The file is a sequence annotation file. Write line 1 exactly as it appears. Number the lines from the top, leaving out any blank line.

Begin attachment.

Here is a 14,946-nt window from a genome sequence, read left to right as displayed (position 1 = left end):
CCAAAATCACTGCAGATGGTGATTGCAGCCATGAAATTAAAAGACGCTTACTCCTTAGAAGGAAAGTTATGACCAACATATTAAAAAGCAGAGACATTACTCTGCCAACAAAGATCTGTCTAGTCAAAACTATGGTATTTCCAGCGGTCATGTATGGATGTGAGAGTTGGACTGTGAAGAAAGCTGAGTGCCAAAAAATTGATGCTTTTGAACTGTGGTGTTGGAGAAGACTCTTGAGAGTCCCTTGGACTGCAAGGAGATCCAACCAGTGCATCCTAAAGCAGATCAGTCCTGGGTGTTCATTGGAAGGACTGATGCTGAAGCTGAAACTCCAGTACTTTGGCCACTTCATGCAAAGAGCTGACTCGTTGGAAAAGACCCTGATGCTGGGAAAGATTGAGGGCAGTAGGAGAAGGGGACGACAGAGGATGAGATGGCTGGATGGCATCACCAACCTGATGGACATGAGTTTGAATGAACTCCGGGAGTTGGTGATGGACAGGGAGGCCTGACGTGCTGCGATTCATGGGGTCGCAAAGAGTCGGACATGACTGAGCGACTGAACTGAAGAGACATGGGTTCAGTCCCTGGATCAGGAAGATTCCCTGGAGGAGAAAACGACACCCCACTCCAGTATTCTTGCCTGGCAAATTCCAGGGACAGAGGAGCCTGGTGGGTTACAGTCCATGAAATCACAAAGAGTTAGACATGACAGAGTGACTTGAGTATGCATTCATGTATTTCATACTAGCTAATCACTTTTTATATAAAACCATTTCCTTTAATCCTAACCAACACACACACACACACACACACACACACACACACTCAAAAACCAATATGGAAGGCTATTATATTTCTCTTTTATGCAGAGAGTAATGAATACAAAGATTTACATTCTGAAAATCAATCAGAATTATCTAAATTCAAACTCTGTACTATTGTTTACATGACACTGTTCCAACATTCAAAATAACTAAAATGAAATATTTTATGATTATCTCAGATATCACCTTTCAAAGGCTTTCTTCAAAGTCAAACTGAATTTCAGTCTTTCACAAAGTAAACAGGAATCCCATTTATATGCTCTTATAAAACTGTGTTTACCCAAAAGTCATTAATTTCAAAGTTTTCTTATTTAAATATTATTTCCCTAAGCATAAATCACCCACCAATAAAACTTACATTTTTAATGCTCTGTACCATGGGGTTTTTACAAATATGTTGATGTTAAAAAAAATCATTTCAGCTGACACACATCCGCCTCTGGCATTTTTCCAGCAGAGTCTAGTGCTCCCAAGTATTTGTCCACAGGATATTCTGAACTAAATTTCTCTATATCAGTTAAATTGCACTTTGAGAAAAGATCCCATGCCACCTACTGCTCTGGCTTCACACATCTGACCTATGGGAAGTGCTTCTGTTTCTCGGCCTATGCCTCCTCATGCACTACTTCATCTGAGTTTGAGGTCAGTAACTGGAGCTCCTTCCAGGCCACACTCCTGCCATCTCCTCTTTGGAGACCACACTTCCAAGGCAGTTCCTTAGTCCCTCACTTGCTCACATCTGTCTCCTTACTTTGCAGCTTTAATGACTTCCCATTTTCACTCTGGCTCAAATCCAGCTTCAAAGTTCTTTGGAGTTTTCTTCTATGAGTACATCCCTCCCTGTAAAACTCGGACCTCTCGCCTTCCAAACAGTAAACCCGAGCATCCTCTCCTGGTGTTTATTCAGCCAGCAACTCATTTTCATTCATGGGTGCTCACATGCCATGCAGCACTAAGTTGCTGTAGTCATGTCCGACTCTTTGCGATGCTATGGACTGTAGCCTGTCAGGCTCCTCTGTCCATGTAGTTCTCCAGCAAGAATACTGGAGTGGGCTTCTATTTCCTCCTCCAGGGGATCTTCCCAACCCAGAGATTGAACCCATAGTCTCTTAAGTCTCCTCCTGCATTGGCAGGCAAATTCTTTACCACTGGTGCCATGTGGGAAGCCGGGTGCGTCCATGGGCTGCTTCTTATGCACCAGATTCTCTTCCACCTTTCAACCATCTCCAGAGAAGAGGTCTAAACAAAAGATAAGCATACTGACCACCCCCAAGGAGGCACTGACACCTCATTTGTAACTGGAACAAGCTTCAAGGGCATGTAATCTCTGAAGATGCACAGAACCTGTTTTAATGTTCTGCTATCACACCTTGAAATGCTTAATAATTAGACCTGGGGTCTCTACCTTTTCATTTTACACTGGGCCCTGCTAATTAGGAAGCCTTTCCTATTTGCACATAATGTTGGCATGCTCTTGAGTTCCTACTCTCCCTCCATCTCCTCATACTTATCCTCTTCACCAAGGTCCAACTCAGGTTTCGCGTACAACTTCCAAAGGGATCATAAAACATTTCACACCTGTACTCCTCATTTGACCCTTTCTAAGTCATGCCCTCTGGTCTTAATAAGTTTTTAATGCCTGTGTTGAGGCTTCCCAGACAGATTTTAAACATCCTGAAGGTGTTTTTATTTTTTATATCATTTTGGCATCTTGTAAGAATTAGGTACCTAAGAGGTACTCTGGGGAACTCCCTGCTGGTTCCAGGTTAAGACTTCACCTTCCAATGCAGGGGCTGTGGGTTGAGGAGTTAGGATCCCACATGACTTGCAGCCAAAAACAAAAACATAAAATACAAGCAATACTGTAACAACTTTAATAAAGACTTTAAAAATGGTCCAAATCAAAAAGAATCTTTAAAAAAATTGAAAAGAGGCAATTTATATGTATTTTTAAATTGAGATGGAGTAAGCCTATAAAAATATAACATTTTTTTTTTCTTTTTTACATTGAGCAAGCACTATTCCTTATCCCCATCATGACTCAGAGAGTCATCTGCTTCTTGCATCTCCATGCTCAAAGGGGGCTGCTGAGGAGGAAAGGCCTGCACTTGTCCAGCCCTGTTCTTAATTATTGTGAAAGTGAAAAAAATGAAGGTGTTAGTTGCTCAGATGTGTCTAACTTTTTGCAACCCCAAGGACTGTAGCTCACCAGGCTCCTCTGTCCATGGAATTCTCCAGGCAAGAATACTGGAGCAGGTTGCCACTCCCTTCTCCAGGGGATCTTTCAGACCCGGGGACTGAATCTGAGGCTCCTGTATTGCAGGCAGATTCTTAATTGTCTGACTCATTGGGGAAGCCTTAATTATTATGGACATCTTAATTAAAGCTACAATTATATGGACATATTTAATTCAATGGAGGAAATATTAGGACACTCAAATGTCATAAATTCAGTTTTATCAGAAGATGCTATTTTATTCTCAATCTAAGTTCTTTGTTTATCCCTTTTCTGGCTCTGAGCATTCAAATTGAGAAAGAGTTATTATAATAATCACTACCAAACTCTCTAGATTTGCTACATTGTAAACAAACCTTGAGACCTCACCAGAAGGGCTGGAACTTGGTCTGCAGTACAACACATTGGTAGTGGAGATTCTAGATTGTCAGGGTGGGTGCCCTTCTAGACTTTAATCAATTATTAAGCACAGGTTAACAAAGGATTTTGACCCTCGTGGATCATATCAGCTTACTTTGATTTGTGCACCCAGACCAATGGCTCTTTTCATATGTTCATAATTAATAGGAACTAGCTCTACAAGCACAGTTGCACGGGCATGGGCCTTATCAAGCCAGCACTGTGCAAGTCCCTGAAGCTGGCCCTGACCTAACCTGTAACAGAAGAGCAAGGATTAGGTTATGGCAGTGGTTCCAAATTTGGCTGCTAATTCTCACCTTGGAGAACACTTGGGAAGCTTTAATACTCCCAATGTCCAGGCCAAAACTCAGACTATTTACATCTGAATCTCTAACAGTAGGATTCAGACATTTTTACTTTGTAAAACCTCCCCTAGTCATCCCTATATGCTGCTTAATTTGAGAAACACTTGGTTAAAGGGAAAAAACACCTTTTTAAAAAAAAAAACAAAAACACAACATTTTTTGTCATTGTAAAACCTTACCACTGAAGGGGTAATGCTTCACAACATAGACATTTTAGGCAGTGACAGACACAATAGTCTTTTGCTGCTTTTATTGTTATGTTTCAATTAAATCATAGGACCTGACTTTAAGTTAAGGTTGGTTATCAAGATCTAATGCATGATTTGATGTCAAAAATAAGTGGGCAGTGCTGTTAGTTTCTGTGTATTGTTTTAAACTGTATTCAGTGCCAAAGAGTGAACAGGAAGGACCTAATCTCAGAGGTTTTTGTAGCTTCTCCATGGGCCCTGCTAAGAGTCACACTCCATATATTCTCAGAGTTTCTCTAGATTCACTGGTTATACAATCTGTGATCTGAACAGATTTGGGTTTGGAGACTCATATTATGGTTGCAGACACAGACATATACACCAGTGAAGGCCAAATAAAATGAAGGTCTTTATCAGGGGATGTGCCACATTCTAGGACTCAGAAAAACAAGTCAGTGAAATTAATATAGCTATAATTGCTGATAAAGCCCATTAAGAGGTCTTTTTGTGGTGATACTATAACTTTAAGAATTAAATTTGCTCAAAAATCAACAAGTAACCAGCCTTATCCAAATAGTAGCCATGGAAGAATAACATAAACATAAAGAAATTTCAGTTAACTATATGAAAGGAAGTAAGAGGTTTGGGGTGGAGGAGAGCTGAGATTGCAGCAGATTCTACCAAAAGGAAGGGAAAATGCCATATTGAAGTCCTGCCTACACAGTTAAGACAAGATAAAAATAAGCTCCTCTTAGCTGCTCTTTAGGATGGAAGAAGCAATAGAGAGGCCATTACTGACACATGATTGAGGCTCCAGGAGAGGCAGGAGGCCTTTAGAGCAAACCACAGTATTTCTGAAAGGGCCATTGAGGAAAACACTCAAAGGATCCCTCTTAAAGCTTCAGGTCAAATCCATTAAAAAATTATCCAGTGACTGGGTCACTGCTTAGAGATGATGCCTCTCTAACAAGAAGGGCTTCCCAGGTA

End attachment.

Here is a 14,946-nt window from a genome sequence, read left to right as displayed (position 1 = left end):